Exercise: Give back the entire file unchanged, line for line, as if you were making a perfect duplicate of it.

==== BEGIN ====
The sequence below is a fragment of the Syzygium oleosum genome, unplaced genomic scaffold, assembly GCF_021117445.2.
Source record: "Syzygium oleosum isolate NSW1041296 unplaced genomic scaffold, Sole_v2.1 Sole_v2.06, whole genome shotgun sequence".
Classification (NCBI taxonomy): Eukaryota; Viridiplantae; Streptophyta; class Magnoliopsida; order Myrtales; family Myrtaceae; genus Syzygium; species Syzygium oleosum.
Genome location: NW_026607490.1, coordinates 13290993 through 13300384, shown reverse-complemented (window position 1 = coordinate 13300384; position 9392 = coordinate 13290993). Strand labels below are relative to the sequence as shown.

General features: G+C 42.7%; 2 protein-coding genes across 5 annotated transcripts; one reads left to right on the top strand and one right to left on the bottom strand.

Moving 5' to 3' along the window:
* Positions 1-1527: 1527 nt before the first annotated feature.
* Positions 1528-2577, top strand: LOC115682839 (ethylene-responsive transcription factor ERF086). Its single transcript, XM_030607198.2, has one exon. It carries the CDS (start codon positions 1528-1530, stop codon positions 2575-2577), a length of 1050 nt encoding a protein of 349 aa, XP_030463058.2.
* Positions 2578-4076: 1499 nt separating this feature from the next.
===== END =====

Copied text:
The sequence below is a fragment of the Syzygium oleosum genome, unplaced genomic scaffold, assembly GCF_021117445.2.
Source record: "Syzygium oleosum isolate NSW1041296 unplaced genomic scaffold, Sole_v2.1 Sole_v2.06, whole genome shotgun sequence".
Classification (NCBI taxonomy): Eukaryota; Viridiplantae; Streptophyta; class Magnoliopsida; order Myrtales; family Myrtaceae; genus Syzygium; species Syzygium oleosum.
Genome location: NW_026607490.1, coordinates 13290993 through 13300384, shown reverse-complemented (window position 1 = coordinate 13300384; position 9392 = coordinate 13290993). Strand labels below are relative to the sequence as shown.

General features: G+C 42.7%; 2 protein-coding genes across 5 annotated transcripts; one reads left to right on the top strand and one right to left on the bottom strand.

Moving 5' to 3' along the window:
* Positions 1-1527: 1527 nt before the first annotated feature.
* Positions 1528-2577, top strand: LOC115682839 (ethylene-responsive transcription factor ERF086). Its single transcript, XM_030607198.2, has one exon. It carries the CDS (start codon positions 1528-1530, stop codon positions 2575-2577), a length of 1050 nt encoding a protein of 349 aa, XP_030463058.2.
* Positions 2578-4076: 1499 nt separating this feature from the next.